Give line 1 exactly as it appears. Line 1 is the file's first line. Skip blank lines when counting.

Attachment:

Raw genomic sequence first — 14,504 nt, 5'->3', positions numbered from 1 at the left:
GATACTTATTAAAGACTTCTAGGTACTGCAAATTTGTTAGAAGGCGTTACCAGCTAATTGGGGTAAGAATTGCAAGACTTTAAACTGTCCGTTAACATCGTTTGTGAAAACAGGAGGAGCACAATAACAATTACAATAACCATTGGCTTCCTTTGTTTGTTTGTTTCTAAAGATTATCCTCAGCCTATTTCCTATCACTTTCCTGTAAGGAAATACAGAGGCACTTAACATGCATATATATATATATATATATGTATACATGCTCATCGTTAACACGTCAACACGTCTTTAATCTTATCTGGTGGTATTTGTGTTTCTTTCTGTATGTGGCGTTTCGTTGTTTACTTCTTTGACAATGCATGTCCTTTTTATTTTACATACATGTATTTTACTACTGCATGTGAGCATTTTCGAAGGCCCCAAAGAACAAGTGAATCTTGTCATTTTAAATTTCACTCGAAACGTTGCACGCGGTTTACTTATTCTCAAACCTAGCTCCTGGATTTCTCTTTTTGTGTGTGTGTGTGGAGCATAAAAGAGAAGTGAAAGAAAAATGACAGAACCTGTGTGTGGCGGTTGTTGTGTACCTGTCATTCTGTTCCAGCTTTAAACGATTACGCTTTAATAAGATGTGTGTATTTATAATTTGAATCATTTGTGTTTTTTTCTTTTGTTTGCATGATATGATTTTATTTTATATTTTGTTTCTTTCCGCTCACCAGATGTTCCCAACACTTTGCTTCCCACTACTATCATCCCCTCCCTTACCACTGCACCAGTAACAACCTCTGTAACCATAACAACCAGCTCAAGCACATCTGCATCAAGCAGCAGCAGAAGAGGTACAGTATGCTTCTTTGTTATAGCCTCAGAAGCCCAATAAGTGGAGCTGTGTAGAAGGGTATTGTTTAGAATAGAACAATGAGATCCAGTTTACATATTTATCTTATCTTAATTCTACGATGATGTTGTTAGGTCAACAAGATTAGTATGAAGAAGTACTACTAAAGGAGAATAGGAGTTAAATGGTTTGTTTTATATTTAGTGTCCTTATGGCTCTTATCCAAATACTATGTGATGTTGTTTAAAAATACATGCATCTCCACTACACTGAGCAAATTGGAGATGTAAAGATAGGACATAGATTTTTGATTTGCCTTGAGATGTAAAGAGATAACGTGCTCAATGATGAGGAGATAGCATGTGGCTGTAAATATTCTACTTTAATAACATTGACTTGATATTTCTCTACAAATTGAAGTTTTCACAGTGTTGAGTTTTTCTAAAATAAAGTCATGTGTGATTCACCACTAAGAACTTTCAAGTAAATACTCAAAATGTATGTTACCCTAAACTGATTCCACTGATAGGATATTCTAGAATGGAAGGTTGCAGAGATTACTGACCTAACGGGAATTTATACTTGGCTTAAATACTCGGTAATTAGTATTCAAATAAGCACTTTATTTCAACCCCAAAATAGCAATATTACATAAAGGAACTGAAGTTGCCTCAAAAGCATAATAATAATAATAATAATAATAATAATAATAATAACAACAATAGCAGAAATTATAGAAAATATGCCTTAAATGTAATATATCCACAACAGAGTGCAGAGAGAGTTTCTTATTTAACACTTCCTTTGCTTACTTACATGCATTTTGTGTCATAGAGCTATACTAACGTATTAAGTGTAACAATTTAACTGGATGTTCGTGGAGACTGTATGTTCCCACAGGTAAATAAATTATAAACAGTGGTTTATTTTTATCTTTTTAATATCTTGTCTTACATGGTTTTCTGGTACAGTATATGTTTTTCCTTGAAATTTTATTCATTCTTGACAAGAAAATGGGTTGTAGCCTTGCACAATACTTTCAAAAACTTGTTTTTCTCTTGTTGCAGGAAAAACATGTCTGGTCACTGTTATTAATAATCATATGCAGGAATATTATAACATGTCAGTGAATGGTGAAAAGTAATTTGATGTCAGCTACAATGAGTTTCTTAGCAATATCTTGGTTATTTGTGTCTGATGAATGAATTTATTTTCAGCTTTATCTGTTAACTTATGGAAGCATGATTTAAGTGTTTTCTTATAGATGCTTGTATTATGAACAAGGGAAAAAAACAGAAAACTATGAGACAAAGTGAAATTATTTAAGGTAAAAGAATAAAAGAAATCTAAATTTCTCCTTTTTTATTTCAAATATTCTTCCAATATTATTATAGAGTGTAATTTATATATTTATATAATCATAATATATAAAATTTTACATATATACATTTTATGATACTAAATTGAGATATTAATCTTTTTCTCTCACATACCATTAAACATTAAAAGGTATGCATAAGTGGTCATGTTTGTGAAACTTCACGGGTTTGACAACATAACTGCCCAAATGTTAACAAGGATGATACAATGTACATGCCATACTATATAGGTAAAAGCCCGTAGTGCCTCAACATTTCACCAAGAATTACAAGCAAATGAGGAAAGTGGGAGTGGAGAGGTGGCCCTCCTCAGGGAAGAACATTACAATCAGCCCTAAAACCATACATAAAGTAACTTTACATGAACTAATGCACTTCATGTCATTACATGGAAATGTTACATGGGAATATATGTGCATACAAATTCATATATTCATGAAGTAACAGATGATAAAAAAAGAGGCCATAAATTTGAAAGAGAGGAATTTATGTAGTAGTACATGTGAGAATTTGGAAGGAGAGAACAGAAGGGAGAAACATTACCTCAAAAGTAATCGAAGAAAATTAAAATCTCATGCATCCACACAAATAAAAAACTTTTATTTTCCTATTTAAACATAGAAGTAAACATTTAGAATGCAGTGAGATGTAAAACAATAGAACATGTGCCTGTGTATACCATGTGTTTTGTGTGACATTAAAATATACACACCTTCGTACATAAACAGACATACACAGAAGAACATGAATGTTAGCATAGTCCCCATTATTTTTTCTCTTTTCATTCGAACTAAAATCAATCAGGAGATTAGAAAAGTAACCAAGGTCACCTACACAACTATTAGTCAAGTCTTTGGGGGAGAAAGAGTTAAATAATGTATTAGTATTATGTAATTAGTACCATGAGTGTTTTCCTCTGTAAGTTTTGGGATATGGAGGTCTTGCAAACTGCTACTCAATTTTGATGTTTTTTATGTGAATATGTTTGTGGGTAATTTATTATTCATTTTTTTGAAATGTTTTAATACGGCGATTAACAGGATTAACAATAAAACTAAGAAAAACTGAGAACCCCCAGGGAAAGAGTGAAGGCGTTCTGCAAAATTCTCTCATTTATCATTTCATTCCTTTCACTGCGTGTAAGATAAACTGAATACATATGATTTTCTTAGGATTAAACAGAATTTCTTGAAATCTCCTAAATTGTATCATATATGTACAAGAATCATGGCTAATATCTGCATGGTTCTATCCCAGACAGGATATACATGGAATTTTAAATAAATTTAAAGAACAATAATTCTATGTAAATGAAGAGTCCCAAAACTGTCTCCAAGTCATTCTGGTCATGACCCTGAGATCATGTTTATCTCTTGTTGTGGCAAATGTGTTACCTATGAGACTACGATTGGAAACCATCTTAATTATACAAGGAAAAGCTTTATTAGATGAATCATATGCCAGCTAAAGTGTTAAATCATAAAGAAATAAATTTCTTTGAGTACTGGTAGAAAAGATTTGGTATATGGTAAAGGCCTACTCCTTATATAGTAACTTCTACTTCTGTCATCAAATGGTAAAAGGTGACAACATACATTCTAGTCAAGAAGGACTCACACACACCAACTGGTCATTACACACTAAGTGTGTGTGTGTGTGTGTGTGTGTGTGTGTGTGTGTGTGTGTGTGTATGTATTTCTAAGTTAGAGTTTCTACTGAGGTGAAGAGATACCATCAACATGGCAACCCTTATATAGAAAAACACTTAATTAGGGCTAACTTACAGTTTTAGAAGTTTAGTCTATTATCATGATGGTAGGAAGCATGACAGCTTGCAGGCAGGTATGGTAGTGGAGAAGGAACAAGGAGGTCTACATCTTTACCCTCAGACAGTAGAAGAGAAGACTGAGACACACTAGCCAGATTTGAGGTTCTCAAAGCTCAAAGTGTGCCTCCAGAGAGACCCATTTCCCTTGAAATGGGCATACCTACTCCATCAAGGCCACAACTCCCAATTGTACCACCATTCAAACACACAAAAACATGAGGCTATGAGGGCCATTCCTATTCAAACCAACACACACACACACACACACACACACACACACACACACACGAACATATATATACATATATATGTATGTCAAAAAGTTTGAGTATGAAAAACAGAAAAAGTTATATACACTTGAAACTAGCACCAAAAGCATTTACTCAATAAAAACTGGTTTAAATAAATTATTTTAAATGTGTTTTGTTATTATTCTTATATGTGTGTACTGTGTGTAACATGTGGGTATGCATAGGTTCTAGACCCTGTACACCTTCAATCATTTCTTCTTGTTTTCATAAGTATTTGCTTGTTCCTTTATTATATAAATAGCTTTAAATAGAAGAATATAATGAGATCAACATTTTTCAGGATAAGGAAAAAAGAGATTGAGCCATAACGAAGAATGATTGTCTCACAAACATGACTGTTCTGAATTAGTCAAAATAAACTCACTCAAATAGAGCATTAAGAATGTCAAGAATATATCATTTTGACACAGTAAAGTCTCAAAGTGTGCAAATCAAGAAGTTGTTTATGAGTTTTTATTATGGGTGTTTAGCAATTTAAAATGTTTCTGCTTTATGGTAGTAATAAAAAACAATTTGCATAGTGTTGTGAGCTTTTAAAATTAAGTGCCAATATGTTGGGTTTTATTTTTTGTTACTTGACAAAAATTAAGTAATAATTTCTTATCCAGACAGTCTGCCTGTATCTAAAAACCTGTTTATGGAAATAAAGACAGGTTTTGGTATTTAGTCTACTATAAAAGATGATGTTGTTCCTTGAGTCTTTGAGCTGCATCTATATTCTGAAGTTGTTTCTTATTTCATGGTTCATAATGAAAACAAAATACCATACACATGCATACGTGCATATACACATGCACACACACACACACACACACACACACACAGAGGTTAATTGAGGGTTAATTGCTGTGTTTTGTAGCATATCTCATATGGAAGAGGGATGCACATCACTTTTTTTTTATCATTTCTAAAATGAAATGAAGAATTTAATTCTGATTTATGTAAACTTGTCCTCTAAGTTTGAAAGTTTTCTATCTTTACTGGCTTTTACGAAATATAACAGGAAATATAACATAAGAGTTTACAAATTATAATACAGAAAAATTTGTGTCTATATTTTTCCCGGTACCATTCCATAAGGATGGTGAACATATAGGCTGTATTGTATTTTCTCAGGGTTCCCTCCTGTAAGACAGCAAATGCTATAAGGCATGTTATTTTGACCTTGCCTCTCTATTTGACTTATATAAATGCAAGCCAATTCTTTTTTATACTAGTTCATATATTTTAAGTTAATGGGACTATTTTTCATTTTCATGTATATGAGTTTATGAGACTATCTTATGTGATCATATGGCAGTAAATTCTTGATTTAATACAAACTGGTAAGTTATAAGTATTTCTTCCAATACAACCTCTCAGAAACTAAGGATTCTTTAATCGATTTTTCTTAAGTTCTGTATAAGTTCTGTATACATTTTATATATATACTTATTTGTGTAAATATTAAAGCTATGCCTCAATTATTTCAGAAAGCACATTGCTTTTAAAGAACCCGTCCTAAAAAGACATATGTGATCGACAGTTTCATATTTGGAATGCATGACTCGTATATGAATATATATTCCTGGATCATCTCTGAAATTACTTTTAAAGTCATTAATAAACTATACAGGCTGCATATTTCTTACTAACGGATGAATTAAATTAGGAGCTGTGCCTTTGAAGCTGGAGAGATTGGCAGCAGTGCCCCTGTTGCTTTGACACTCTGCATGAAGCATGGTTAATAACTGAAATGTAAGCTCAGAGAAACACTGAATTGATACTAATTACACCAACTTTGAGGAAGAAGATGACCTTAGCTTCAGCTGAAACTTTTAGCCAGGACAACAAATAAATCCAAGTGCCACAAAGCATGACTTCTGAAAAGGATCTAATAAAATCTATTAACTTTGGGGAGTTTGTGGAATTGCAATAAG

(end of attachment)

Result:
Raw genomic sequence first — 14,504 nt, 5'->3', positions numbered from 1 at the left: